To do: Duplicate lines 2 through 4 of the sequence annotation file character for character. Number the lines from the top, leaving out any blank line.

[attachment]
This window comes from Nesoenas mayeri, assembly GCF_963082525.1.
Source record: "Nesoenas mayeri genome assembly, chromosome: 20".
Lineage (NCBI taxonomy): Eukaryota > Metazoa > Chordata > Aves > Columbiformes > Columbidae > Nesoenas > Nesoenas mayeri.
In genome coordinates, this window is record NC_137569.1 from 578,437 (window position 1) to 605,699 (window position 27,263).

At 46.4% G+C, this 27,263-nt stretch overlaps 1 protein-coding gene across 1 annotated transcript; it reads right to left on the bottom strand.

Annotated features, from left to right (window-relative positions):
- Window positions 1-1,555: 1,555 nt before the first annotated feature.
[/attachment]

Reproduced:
Source record: "Nesoenas mayeri genome assembly, chromosome: 20".
Lineage (NCBI taxonomy): Eukaryota > Metazoa > Chordata > Aves > Columbiformes > Columbidae > Nesoenas > Nesoenas mayeri.
In genome coordinates, this window is record NC_137569.1 from 578,437 (window position 1) to 605,699 (window position 27,263).